Christmas is around the corner, but some people don’t feel like celebrating. For many depressed individuals, this time of the year is a far cry from being wonderful. Christmas can encourage and exacerbate mental health issues. The good news is you are not alone. If you are not feeling great lately, there are things you can do to protect your mental well-being. Read on how to beat off mental illness and stop being depressed at Christmas.
How to Combat the Feelings of Depression
Family holidays can be particularly difficult for those who suffer from depression, anxiety, loneliness, or other types of mental conditions. The social pressure to have the perfect, Merry Christmas, can affect anyone, even those people with no preexisting mental health issues.
This time of the year encourages people all over the world to spend, drink, and eat more. That’s a situation that can make anyone feel overwhelmed. Throughout this article, you will learn how to cope with mental illness during the festive period.
Depression and Loneliness at Christmas
At Christmas, everybody seems to be surrounded by their loved ones, which can make lonely people feel even sadder. If you suffer from depression, you might blame yourself for not being able to have fun when you are supposed to. But truth be told, many Americans find the festive period something to be endured rather than celebrated.
People often set unrealistic expectations when it comes to Christmas, regardless of the situation. However, 2020 has not been easy for pretty much anyone. The world is still struggling to defeat COVID-19, a virus that turned our lives upside down. Lockdown has taken its toll on our mental health, so if you are not at your best this year, you are definitely not alone.
Christmas in COVID-19 Season
The COVID-19 has caused emotional, physical, and psychological distress. Studies suggest that the rates of depression are three times higher now compared to the beginning of the pandemic. The findings are on par with those from major traumatic events, such as September 11, 2001. After the terrorist attacks, nearly 10% of Manhattan residents showed symptoms of post-traumatic stress disorder and depression.
In addition to the pandemic, depressed and lonely individuals have now to cope with the festive season and the distress they will experience as a result. Luckily for those who are not likely to enjoy Christmas, the winter holidays will be over soon. Unlike the pandemic, the festive period has a start and end date.
You might be alone and depressed at Christmas for several reasons, such as work or the death of a loved one. Instead of letting your depressive thoughts take over, ask yourself if the winter holidays are that important to you. For many people, Christmas is just a period where people spend money, eat compulsively, and even fight. There is nothing wrong with spending Christmas alone. So if you are not a big fan of the festive season, simply take it as a public holiday or a bunch of Sundays. If, however, Christmas is big for you, get hold of a health care professional in order to prevent your depressive symptoms from getting worse.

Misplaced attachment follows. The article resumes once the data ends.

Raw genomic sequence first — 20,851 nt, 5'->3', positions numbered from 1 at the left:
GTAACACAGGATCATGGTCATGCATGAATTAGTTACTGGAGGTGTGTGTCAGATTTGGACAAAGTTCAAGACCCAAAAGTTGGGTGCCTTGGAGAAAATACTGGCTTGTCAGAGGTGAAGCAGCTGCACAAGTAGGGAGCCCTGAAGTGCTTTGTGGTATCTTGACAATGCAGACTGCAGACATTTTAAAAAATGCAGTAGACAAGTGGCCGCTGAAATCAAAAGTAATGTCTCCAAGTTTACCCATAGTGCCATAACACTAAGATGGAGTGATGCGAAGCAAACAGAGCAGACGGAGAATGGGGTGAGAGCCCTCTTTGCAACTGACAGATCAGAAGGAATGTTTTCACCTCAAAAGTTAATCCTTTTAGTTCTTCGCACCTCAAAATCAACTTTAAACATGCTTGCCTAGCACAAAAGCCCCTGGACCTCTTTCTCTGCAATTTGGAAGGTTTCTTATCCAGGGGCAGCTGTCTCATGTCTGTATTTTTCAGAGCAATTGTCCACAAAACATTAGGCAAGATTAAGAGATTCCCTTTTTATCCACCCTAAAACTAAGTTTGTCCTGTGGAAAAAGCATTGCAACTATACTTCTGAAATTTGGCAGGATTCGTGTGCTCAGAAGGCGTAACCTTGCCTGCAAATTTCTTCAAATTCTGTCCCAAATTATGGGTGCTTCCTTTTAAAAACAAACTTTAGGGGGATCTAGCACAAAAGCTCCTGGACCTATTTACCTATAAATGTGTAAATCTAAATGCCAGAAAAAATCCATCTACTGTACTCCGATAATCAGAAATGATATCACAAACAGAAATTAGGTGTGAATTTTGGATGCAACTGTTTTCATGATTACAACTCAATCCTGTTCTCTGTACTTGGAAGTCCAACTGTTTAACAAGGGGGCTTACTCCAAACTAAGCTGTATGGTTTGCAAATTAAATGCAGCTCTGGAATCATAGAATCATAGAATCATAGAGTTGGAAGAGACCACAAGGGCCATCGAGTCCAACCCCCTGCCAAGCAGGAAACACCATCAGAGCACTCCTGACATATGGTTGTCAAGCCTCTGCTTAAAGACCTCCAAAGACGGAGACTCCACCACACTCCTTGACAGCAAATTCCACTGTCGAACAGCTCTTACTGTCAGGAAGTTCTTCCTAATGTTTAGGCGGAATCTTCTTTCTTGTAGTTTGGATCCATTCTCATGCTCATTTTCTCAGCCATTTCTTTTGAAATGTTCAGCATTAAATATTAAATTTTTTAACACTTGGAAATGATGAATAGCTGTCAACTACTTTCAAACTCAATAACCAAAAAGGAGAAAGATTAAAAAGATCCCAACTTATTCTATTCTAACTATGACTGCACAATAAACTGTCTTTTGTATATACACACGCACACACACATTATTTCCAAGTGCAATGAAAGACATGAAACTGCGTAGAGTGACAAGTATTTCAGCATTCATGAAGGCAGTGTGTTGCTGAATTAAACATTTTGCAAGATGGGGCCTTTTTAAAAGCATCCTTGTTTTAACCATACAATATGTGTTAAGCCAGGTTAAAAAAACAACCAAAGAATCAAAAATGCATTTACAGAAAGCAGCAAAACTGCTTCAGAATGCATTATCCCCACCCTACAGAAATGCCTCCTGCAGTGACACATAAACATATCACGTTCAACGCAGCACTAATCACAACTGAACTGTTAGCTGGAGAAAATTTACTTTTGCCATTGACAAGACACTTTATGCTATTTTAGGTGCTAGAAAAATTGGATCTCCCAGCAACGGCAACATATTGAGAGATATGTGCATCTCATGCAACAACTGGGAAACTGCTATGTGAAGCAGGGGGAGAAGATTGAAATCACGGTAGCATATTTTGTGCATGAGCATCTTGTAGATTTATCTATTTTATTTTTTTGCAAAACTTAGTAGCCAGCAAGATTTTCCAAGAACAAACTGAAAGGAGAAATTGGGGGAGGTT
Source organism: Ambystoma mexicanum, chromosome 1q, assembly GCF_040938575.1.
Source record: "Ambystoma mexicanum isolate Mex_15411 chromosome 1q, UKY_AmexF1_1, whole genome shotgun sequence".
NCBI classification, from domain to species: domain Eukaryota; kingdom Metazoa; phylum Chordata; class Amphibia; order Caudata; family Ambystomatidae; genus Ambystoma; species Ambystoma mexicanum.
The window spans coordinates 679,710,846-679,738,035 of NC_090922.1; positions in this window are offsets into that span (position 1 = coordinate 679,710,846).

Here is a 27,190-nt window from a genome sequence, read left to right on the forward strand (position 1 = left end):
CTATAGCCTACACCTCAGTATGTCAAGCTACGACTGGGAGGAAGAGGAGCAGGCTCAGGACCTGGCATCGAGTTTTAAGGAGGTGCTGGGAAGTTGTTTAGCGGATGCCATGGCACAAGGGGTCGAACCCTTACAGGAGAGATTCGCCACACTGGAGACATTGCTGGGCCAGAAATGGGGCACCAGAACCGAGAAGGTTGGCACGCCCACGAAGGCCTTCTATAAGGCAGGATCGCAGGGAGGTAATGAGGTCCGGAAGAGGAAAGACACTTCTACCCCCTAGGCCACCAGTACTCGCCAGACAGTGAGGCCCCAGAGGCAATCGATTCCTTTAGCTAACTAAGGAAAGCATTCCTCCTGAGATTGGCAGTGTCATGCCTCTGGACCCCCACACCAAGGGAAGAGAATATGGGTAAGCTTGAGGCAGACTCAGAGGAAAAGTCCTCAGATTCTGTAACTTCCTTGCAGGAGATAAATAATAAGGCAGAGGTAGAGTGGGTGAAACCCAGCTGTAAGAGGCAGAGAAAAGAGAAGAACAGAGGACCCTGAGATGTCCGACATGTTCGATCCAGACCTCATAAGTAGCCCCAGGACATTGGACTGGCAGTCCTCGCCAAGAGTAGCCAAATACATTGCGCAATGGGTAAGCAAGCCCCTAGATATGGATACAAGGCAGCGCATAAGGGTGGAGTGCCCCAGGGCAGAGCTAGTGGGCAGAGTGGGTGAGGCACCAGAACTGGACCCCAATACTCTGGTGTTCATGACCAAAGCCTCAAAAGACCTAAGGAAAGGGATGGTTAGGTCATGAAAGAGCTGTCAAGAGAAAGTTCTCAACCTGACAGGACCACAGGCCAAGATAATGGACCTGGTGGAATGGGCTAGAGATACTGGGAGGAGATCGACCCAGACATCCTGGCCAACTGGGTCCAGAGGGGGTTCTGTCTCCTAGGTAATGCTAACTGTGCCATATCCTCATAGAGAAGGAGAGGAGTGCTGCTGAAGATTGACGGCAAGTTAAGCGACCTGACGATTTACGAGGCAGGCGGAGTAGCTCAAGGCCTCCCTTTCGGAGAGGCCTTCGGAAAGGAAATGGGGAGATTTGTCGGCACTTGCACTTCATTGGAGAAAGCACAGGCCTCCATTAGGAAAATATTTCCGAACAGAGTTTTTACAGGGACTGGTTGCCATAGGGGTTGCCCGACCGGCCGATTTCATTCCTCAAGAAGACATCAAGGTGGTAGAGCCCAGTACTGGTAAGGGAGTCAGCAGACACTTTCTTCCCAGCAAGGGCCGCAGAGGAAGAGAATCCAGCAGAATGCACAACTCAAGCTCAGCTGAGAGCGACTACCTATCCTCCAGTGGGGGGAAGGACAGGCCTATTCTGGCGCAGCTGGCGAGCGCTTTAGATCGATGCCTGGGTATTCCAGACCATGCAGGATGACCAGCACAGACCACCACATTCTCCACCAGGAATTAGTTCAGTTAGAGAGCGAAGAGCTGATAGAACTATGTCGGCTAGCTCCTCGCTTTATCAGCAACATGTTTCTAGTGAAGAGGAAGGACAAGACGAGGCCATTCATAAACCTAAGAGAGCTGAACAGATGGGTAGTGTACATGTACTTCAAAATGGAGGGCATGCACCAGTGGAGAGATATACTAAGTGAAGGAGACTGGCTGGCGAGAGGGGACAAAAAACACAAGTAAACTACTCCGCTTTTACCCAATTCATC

Stigma around Depression
In America, 1 out of 5 people struggles with a mental disorder. However, the stigma around depression, anxiety, and other types of conditions can prevent people from reaching out and receiving the help they need. Even from their loved ones. Sadly, around 60% of adults who struggle with mental illness never get professional treatment.
The major reason is probably the misinformation about mental health conditions. For example, the World Survey of Mental Illness revealed in 2015 that only 7% of surveyees from developed countries believed that people could overcome depression and other mental conditions. In addition, they supported the statement that individuals who suffered from a mental illness were more violent than others.
Despite the years of anti-stigma campaigns, people seem more fearful of mental illness than ever. Americans continue to be suspicious of depressed individuals. Recent research revealed that nearly 70% of Americans do not want someone depressed, bipolar, or schizophrenic to join their families. Meanwhile, almost 60% preferred not to have people with mental illness at work.
Unfortunately, some attitudes have worsened over time. In addition to being inaccurate, judgmental beliefs about mental illness come at a major cost to society. Currently, more than 75 million Americans live with the fear that others will discover their disorders. As a result, many people in the U.S. who feel lonely, lazy, anxious, or depressed avoid treatment.
Nevertheless, after decades of well-intended but highly ineffective efforts to turn the tide of public opinion, researchers are now starting to understand the underpinnings of stigma. Every family in America has someone with mental illness, so making the population aware of this fact might be the key to success.
How to Cope with Depression at Christmas
If you have previously been diagnosed with this condition, the best thing you can do during the festive season is to continue with your treatment and management plan. A holiday is not a reason to neglect to look after yourself, so be sure to make your well-being a priority. There is no one-size-fits-all therapy, so continue with the practices that suit you best.
If, on the other hand, you have never been diagnosed with depression but you have been feeling sad, lazy, or lonely for more than two weeks, seek professional help. While some practices may be closed during the festive period, most psychiatrists and psychologists will continue to offer emergency consultations. If you are showing signs of depression, get hold of a health care professional as soon as possible.
Depression and Suicide
If left untreated, mental illness can result in suicide, a leading cause of death in the United States. The impact of suicide goes beyond the person who attempts to end his or her life. It can have a lasting effect on relatives, friends, and communities. Suicide does not discriminate and poses a risk to depressed individuals of all ages, genders, and ethnicities.